First Kickstater announced an intrusion had compromised user passwords, then Comixology announced a similar breach. Every week there seems to be another company announcing user data loss, usually prompting people to head out and change their passwords. I had been putting off using LastPass for awhile now, but decided that it was finally time to get serious about using a password manager. You don’t have to use LastPass to use this guide, though the specifics of this guide are tailored to this particular service.
Let’s get to it.
Table of Contents
1. Get Organized
Though many sites have changed over time to use Google or Facebook authentication, you likely still have a huge number of accounts that you’ll need to change passwords on. The best way to do this is to fire up Google Docs (or your spreadsheet program of choice,) and begin making a list. It might be easier to break them out by categories. I used Web Services, Stores, Bills, and Other. Not only will this help you think of all the various accounts you need, this will help you start setting up groups when you move the accounts to LastPass.
2. Sign Up For LastPass
If you choose you can use an offline program like Password Safe, or even one time purchase apps like 1Password. If you’re an all Apple user, you can use Keychain for iCloud for free, though it will not save some passwords. These are all pretty good, but they don’t offer quite as many options as LastPass. In addition to being the most flexible when it comes to platforms, LastPass is free for Desktop users. If you don’t want to do anything but get a Chrome, Firefox, or Safari extension and use it on only Macs and PC’s then you can use LastPass for nothing. This version is supported by ads and has limited options for two-factor authentication, but that’s a simple way to manage passwords. The premium version is twelve bucks a year, removes ads, and allows you to use the mobile apps. That then means you can set up all of your passwords and copy them into apps on your iPhone and iPad. (If you’re platform promiscuous, there’s apps for Android, Blackberry, and Windows Phone.) Once you’ve signed up, you have an add-on in your browsers. Click on the LastPass icon in the toolbar, and log in to begin using the app.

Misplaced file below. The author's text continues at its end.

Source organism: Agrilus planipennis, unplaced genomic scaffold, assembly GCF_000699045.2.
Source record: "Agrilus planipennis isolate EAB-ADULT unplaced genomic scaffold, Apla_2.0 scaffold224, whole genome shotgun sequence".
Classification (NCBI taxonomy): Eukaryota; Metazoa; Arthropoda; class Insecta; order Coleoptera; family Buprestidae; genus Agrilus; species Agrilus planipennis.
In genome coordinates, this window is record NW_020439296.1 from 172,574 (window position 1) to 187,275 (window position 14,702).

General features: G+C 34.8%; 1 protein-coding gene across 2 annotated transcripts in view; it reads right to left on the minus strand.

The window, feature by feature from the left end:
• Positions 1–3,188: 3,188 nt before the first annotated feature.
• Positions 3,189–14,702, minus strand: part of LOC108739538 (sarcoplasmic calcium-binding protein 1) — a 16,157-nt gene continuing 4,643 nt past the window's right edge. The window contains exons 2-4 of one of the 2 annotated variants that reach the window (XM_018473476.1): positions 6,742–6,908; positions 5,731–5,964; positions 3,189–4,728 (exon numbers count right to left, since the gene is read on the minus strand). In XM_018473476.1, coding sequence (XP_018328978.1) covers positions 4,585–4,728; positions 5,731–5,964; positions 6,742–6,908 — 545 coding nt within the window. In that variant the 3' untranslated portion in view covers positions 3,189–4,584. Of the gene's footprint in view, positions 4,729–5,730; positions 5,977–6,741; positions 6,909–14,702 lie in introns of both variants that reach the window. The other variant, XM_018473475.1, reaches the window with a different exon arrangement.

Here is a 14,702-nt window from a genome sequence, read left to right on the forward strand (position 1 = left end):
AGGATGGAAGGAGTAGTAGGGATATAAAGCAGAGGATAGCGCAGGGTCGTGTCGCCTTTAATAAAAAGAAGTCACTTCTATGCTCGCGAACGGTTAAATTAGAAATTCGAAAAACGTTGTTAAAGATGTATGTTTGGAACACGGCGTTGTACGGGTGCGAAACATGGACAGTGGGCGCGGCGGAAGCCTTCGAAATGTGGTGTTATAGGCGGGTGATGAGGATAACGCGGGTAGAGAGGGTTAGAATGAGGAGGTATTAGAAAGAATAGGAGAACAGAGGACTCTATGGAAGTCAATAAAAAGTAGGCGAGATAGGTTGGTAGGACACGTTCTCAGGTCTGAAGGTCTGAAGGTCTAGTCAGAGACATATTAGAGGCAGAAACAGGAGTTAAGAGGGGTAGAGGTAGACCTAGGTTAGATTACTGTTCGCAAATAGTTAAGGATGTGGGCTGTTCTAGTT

3. Importing Your Accounts
So I made a big list of my accounts in a spreadsheet, and now it’s time for the most tedious part of this exercise. You have to log into every account you have and create a LastPass entry for it. If I were smarter I would have just done this passively over a few weeks. You could simply just choose to save accounts into LastPass as you use them, accumulating a list and then organize your categories. You need to work through each account, changing passwords and using LastPass to generate your new ultra secure passwords. It’ll be worth it. We promise.
4. Updating Devices
Once you’ve got LastPass humming away on your main machine, you’ll need to update the email client on your iPad, iPhone, and any other computers you use. This may be a good time to set up two-factor authentication on your more serious accounts. You can also use Google Authenticator to set up two-factor on LastPass itself. It is important that you keep LastPass secure, as this is now the key to your online identity.
5. What To Keep Out Of LastPass
It isn’t to say that these passwords should be kept out of LastPass, you can include them for autofill once you’ve logged in with your LastPass accounts; but there are passwords that you should remember. Big email accounts, like iCloud, Outlook, and Gmail. These are used as logins on several platforms and you should work to find a secure password you can remember for them.